133. Memorandum From Alfred T. Wellborn of the Office of the Deputy Director for Coordination, Bureau of Intelligence and Research, Department of State, to the Director of the Bureau of Intelligence and Research (Hilsman)1


  • AF Meeting with Agency Representatives, January 15, 1963


  • Messrs. Fredericks, Tasca and Ford (item 1), AF; Messrs. Tweedy and [name not declassified] (item 1), CIA; and Mr. Wellborn INR/DDC

1. Congo. Mr. Tweedy remarked that recently the Agency’s activities in the Congo had been very quiet on the political action front.2 It had been largely a matter of intelligence acquisition. He did, however, wish to raise the question of what should be done about the [less than 1 line not declassified] pilots who were now limited to flying in the immediate vicinity of Leopoldville. As he saw it there were two valid alternatives—either pull them out or augment their capability, generally as outlined in the proposal that had gone to the Special Group. Mr. Tweedy said that he was not at this time making any recommendation—merely [Page 189] raising the question. Mr. [name not declassified] observed that he had discussed the matter with Mr. Godley, Director of AFC, who was in favor of expanding the Congolese Government’s air capability. The Congolese Government could well use such an instrument to maintain order.3 The tribal fighting in Kasai was a case in point. Until the Congolese Air Force could develop a native capability under the Greene plan4 training, which would take months, the [less than 1 line not declassified] pilots would be very useful. Mr. Fredericks indicated he also favored providing the Congolese Government with an air force capability. Mr. Wellborn reviewed the status of the proposal—it had been approved by the Special Group but held in abeyance because of the rapid developments in the Congo right after that and the emergence of other considerations.

As Mr. Tweedy was going to get the views of the Embassy and the Station on what to do about the pilots, Mr. Wellborn suggested the field’s views and the Agency’s recommendations be submitted to the Department by [less than one line not declassified] memorandum. This could form the basis of a memorandum to Mr. Johnson, from INR incorporating AF’s recommendation.5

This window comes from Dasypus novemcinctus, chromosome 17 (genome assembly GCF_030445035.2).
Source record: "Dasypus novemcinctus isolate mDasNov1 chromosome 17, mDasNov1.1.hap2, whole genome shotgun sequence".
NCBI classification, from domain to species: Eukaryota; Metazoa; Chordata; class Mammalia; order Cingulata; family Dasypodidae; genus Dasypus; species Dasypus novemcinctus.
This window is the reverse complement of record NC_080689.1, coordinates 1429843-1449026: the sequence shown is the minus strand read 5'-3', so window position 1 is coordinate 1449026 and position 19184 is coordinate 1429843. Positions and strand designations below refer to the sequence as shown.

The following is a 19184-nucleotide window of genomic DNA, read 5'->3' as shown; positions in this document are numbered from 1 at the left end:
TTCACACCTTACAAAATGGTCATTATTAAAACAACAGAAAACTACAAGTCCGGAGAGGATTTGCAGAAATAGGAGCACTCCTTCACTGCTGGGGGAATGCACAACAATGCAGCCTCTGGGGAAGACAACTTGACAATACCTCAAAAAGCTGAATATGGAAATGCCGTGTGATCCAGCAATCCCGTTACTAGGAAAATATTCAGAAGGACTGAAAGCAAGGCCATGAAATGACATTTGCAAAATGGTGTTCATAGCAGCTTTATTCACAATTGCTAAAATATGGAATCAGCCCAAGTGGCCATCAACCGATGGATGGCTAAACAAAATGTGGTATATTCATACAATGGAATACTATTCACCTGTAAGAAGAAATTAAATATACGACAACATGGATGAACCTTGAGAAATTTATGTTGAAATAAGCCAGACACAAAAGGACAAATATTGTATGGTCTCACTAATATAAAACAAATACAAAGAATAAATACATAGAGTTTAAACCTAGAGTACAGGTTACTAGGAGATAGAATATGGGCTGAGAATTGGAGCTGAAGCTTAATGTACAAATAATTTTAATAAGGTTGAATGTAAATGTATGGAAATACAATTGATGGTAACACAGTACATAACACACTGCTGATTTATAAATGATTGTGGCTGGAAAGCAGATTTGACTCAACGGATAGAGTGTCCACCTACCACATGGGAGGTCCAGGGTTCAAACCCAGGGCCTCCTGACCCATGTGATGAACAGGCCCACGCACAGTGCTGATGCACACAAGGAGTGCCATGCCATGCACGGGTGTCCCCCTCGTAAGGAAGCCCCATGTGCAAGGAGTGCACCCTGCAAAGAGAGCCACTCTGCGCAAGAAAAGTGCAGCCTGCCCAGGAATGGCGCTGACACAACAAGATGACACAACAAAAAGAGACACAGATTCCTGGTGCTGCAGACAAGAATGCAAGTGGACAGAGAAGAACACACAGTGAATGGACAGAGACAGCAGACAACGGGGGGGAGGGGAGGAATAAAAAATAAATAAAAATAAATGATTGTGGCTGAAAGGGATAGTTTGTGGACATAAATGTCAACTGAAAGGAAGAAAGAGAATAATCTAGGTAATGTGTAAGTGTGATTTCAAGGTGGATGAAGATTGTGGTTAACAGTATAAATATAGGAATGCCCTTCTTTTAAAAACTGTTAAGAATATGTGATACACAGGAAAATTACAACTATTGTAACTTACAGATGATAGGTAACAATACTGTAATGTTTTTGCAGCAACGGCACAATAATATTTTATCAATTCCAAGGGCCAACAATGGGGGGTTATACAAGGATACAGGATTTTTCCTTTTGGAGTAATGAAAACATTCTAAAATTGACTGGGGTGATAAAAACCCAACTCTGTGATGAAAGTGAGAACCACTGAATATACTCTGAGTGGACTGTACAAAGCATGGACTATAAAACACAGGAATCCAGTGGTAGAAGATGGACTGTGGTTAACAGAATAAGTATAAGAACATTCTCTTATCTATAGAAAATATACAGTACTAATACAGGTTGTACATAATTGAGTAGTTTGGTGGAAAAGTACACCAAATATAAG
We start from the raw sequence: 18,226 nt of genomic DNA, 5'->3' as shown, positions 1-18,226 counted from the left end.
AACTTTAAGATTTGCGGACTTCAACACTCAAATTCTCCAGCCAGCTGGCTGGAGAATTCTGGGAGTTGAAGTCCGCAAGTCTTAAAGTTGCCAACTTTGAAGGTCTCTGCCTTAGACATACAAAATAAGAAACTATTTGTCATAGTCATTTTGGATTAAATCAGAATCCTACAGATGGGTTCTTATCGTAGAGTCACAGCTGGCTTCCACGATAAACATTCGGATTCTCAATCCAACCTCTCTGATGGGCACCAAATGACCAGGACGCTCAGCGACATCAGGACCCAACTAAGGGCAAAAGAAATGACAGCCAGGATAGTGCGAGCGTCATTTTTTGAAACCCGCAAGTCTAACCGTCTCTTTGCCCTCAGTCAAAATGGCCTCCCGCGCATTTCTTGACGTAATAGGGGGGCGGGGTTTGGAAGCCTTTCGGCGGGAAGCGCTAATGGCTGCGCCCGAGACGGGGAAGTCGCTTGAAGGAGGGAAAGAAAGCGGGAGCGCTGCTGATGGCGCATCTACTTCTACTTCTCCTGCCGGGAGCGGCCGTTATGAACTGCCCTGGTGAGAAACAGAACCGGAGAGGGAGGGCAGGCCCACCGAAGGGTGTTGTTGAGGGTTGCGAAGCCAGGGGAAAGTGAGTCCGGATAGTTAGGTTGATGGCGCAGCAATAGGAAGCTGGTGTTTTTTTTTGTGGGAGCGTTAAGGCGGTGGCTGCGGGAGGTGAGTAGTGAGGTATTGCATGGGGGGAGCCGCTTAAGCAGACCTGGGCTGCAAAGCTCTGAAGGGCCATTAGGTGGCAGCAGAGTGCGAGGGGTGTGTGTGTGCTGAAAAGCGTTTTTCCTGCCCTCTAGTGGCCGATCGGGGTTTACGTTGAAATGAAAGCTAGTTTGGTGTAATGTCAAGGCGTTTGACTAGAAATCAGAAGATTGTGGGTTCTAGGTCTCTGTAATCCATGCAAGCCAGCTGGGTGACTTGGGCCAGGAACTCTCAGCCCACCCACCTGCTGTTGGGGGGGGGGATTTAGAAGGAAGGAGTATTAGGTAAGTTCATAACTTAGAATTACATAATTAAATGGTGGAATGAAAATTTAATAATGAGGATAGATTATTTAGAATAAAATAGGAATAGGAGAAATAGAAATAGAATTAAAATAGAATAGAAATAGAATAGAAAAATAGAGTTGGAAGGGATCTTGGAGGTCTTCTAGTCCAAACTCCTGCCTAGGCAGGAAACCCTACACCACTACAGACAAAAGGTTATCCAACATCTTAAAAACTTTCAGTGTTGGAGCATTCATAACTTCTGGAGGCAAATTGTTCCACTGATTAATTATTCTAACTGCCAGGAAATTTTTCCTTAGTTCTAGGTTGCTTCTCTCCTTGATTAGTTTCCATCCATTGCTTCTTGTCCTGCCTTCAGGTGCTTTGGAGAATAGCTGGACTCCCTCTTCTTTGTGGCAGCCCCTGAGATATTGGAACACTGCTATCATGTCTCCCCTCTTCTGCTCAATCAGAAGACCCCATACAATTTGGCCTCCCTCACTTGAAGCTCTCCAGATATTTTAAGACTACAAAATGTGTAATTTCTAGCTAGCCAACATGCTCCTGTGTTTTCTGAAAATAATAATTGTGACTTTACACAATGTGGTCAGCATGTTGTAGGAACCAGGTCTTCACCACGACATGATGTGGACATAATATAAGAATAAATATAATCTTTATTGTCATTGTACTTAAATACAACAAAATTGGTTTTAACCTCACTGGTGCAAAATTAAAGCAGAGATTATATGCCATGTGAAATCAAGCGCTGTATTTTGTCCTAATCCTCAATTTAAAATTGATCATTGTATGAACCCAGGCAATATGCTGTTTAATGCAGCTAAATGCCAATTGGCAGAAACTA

[Omitted here is discussion of unrelated subjects.]

  1. Source: Department of State Files, INR/IL Historical Files, AF Meetings, 1963. Secret. Sent through the Deputy Director for Coordination, Joseph W. Scott, Bureau of Intelligence and Research.
  2. Telegram 5614 from Leopoldville to CIA, January 2, reported that the “creeping coup” was crawling to a climax, and that there had been no reaction so far to Adoula’s January 1 announcement that parliament was being closed. It appeared that they might have lucked through, despite the [cryptonym not declassified] failure to take the precautionary steps recommended by the Station. (Central Intelligence Agency Files, Job 78–00435R, DDO/ISS Files, Box 2, Folder 1, [cryptonym not declassified] Operations)
  3. Katanga’s secession ended on January 21, 1963.
  4. See footnote 3, Document 123.
  5. At a meeting with Fredericks and G. McMurtrie Godley on March 13, Tweedy noted that the Cleveland Report considered valid the Congolese Air Force’s need for a tactical air capability represented by six Harvard aircraft and that to maintain this capability the services of non-Congolese pilots were needed for at least a year, until Congolese pilots could be trained. However, it was quite another matter to work out practical arrangements, Tweedy remarked. The [text not declassified] were now there essentially on a crash, short term basis. If their services were to be extended for a year, or probably longer as it was difficult to foresee that Congolese pilots could be trained in that time, the arrangements would have to be on an entirely different basis. (Memorandum from Alfred Wellborn to Roger Hilsman, March 13; Department of State Files, INR/IL Historical Files, AF Meetings, 1963)